Despite what you may have heard, the head of the British Red Cross would like you to know that peeing on a jellyfish sting doesn't work very well at making the pain go away.
"Urine just doesn't have the right chemical make-up to solve the problem," Joe Mulligan, the head of the British Red Cross, told The Telegraph.
Instead, people should first get out of the water, so that the jellyfish won't sting them again, he said. Pouring vinegar over the sting is the best solution to relieve the pain, but seawater also works if there is no vinegar handy, The Telegraph reported.
Dr. Ryan Stanton, medical director at UK HealthCare Good Samaritan Hospital in Lexington, Ky., told MSNBC that vinegar, isopropyl alcohol and ocean water are the top three things that work to relieve jellyfish sting pain. Only after those three is urine considered an effective option.
That's because vinegar, alcohol and seawater all contain acidic chemicals that can neutralize the stinging sensation by deactivating the stinging cells in the venom, called nematocysts, Stanton told MSNBC. If urine is extremely concentrated it might work, but if the person drank too much water then it wouldn't work very well, he said.
While it may not be an oft-used remedy at American beaches, lifeguard stations at Australian beaches all have vinegar in case of jellyfish stings, ABC News reported.
Travel medicine specialist Dr. Suzanne Shepherd told ABC News that soaking a paper towel or cloth with vinegar and putting it over the sting for 30 minutes can help relieve the pain, or pouring the vinegar right on the sting.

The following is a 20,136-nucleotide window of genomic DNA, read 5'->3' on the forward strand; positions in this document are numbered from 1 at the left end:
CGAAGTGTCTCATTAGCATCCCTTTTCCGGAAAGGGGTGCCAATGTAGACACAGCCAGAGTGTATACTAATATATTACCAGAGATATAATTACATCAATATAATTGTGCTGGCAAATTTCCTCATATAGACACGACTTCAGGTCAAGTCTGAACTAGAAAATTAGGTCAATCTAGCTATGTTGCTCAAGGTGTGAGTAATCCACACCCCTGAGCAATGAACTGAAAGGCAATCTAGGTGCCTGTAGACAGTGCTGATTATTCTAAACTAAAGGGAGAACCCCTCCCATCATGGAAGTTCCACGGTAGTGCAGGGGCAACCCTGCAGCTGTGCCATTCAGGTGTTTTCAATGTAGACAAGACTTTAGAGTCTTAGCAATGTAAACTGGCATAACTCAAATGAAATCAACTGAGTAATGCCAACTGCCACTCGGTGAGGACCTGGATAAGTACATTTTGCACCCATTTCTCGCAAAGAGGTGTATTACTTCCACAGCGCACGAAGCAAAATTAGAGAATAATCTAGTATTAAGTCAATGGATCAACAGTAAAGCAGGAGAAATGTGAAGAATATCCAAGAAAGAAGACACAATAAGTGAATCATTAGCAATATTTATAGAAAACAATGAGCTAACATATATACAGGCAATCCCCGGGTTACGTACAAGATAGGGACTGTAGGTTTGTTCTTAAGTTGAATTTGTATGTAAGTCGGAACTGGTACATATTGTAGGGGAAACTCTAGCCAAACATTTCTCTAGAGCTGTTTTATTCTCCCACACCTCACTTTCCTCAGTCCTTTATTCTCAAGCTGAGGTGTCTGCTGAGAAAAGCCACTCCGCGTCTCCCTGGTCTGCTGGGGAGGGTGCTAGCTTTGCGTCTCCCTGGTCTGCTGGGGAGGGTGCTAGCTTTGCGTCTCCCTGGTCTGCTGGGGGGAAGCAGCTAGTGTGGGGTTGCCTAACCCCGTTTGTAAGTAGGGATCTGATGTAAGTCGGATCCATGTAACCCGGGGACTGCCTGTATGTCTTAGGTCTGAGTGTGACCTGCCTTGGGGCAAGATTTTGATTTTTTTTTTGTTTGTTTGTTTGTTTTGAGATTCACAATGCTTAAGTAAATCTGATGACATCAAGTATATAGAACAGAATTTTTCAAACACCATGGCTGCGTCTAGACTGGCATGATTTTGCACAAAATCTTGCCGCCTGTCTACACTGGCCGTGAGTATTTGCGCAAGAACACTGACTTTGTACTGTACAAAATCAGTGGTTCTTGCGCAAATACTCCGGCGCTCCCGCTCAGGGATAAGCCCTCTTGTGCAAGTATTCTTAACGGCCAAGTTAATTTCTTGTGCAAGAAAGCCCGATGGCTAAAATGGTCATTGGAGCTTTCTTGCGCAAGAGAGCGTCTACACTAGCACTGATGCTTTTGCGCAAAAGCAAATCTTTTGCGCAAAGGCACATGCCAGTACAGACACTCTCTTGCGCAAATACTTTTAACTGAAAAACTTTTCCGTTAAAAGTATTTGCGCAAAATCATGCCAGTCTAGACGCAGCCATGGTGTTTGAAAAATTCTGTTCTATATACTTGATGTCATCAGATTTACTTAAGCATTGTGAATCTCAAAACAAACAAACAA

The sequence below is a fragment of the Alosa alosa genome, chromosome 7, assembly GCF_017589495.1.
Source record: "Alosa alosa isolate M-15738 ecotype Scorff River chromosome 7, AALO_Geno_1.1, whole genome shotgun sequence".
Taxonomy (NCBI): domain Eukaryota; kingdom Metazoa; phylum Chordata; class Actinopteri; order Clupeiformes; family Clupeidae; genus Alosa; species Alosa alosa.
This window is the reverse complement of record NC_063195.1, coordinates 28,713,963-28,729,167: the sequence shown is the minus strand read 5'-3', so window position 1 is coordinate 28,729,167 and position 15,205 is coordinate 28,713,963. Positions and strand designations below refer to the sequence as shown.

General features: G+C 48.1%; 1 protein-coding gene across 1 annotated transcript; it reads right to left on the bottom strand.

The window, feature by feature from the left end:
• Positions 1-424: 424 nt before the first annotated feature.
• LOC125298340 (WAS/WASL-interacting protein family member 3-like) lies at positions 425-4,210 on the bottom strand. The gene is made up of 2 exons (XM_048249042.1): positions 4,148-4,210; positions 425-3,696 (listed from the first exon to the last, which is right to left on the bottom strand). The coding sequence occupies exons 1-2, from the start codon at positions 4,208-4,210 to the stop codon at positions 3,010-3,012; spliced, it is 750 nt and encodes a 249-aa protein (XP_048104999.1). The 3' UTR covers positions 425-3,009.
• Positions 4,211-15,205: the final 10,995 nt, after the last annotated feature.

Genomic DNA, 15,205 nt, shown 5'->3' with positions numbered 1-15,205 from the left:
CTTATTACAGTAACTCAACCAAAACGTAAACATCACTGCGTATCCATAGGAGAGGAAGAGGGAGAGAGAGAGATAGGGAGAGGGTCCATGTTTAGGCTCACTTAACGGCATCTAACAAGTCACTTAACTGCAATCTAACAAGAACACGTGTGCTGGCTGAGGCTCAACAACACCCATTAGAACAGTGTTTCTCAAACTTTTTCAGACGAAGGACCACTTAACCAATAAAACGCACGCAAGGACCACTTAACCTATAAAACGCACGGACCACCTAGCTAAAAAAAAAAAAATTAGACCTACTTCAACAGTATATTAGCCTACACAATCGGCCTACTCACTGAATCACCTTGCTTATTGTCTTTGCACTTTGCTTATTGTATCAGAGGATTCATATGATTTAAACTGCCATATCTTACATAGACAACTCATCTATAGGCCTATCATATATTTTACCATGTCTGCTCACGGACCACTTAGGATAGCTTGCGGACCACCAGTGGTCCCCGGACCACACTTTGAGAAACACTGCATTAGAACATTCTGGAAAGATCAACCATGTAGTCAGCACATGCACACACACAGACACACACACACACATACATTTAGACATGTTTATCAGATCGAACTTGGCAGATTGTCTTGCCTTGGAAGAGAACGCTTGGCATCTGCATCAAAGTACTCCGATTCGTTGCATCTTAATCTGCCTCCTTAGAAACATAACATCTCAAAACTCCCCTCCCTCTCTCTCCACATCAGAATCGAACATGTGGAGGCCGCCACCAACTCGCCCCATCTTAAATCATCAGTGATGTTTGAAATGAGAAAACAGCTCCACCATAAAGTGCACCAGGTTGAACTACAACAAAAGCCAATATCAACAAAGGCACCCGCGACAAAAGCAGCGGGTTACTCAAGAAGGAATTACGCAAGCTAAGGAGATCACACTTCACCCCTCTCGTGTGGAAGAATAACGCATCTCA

It is important not to rub the sting, though, because that will make the pain worse, Dr. Paul Auerbach, an emergency physician at Stanford University Hospital, told ABC News.
Other remedies for relieving pain from a jellyfish sting include meat tenderizer, household ammonia, baking soda and lemon or lime juice, according to ABC News.
However, it's a good idea to avoid freshwater because it could cause the nematocysts to fire and cause a stinging sensation, Auerbach told ABC News.
Jellyfish swarms are common all over the world, with swarms often occurring in the Gulf Coast region, near Hawaii and near Chesapeake Bay in the United States, according to the National Science Foundation. Jellyfish swarms aren't an uncommon phenomenon -- they have been happening for millions of years, and occur whether or not there is human-caused environmental damage. They tend to happen when the environmental and weather conditions are optimal for jellyfish survival, according to the NSF.
For example, just this Memorial Day weekend, 400 people were stung by jellyfish that had invaded central Florida beaches, causing two to be hospitalized. The large number of sting injuries was likely due to the unusually crowded beach that weekend because of the holiday.